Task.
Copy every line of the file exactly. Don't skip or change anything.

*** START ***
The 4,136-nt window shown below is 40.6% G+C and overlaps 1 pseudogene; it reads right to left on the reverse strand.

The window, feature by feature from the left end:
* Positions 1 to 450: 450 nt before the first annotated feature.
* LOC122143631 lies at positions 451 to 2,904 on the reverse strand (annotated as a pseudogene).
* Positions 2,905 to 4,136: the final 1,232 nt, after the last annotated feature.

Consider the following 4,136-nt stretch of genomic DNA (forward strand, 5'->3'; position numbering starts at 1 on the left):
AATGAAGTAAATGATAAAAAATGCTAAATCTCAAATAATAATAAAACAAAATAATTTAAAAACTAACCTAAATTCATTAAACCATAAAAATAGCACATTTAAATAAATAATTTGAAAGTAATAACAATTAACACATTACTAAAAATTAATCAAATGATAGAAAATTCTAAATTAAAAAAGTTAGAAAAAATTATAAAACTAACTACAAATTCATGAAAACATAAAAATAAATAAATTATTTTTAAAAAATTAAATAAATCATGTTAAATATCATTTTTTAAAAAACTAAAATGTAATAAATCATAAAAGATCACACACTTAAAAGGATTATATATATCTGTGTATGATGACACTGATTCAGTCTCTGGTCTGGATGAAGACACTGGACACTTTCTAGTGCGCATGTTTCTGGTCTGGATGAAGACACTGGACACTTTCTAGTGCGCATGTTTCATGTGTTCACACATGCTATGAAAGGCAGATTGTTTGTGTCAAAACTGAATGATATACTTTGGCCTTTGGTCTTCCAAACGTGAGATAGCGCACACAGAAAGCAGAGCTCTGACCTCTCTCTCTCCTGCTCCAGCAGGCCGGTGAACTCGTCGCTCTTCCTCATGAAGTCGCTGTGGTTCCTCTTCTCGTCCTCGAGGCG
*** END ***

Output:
The 4,136-nt window shown below is 40.6% G+C and overlaps 1 pseudogene; it reads right to left on the reverse strand.

The window, feature by feature from the left end:
* Positions 1 to 450: 450 nt before the first annotated feature.
* LOC122143631 lies at positions 451 to 2,904 on the reverse strand (annotated as a pseudogene).
* Positions 2,905 to 4,136: the final 1,232 nt, after the last annotated feature.

Consider the following 4,136-nt stretch of genomic DNA (forward strand, 5'->3'; position numbering starts at 1 on the left):
AATGAAGTAAATGATAAAAAATGCTAAATCTCAAATAATAATAAAACAAAATAATTTAAAAACTAACCTAAATTCATTAAACCATAAAAATAGCACATTTAAATAAATAATTTGAAAGTAATAACAATTAACACATTACTAAAAATTAATCAAATGATAGAAAATTCTAAATTAAAAAAGTTAGAAAAAATTATAAAACTAACTACAAATTCATGAAAACATAAAAATAAATAAATTATTTTTAAAAAATTAAATAAATCATGTTAAATATCATTTTTTAAAAAACTAAAATGTAATAAATCATAAAAGATCACACACTTAAAAGGATTATATATATCTGTGTATGATGACACTGATTCAGTCTCTGGTCTGGATGAAGACACTGGACACTTTCTAGTGCGCATGTTTCTGGTCTGGATGAAGACACTGGACACTTTCTAGTGCGCATGTTTCATGTGTTCACACATGCTATGAAAGGCAGATTGTTTGTGTCAAAACTGAATGATATACTTTGGCCTTTGGTCTTCCAAACGTGAGATAGCGCACACAGAAAGCAGAGCTCTGACCTCTCTCTCTCCTGCTCCAGCAGGCCGGTGAACTCGTCGCTCTTCCTCATGAAGTCGCTGTGGTTCCTCTTCTCGTCCTCGAGGCG